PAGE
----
|»5 Minute Wrap Up by Equitymaster|
On This Day - 26 FEBRUARY 2013
Is democracy failing?
In this issue:
But this western style democracy is facing challenges like never before. In the West atleast, politics are increasingly becoming more focused on promises and ideals rather than pragmatic solutions. So you have a situation in the US where the recent governments have made big spending promises to citizens. But they have no resources to fulfill them as debt has kept piling up. Similarly, the Euro is also being severely tested as the formation of the single currency was probably based on the European ideal. But practically speaking this was always going to be a challenge given the different rates of growth and development in each of those countries. Thus, today, in the aftermath of the global financial crisis it seems more and more likely that the Euro could break up if certain countries forming part of it do not recover.
Politics in India is no different. Promises are made for the uplifting of the poor, or on the basis of religious ideals. But there is not much focus on practical solutions to the problem at hand. That is why we have seen disruptions in the Parliament in recent times. The ruling and opposing parties have not been able to come to an understanding on virtually most of the important issues. While development is considered important, most are quite clueless or do not have the willingness in its execution.
Of course this is not to say that democracy has failed. Despite challenges, in the longer term it is still the best form of political system that can ensure the economic well being of any country. But governments need to take more efforts to understand the underlying problems of their respective nations. They need to focus more on practical solutions to these issues if the countries have to prosper in the future.
But what was not taken into account is one crucial difference we believe. China is a current account surplus nation. In other words, it exports way more than it imports and thus generates huge amount of surplus capital. India on the other hand has mostly been a current account deficit nation. It consistently borrows from abroad so that its imports needs are met. And such a position does not give us the luxury of creating a sovereign wealth fund. Simply because the money that will be contributed towards the fund will not be ours in the first place. Thankfully, good sense has prevailed and the idea has now been shelved by the Finance ministry. Let's just focus on getting our house in order in the first place. Concepts like sovereign funds can be taken up later.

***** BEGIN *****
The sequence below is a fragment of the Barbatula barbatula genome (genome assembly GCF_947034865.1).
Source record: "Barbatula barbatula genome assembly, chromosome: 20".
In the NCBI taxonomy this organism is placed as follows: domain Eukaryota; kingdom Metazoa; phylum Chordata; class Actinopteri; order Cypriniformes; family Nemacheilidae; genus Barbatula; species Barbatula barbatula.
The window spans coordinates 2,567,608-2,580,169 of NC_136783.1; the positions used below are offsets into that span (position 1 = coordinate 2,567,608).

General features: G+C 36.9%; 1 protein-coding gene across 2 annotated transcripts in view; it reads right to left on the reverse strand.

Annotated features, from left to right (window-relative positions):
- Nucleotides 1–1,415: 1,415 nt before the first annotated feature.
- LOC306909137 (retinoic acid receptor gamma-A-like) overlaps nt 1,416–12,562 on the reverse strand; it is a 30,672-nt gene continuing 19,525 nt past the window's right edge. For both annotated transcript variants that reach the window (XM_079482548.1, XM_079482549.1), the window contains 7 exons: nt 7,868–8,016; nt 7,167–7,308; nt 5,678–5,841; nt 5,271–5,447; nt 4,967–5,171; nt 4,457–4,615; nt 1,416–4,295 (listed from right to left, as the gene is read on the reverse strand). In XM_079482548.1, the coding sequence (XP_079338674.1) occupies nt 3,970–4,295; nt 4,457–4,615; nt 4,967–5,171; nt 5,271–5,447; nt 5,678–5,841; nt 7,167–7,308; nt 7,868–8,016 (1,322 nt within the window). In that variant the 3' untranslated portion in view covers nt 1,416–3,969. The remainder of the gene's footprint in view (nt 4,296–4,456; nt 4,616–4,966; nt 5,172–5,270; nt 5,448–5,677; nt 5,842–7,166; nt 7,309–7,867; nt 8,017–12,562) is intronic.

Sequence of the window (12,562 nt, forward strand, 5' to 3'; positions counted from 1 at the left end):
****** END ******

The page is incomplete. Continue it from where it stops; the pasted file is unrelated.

As a result, India is seeking billions of dollars in taxes from some of the world's biggest MNCs like Royal Dutch Shell and Vodafone. The demand is on the inter subsidiary transfer of funds that according to IT department are improperly valued. Readers may note that MNCs frequently buy shares of overseas units as a way to inject cash into the overseas units. This is one of the many ways of tax evasion. Now, levying higher taxes may be seen as a dampener to foreign investments. However, we think the IT department must do its duty in demanding what is rightfully due.
Yesterday, it offered spectrum in 4 key circles at a price which was nearly 30% lower than the November's reserve price. But yet again, the operators shunned the auction. The only bidder was Sistema Shyama who is desperate for spectrum post the Supreme Court's order to shut down operations in circles where its licenses were cancelled. The operators have been crying hoarse that the government has to price the spectrum in a conducive manner. The sector is already facing the hardships of intense competition and high costs. And during such times if the government decides to squeeze more cash out of it for meeting its own deficit targets; then obviously the operators would put up a fight. Maybe the government should sit down with the operators and discuss things with an open mind. That would help them with more successful auctions. No point in coming up with one auction after the other if they are all going to fail.
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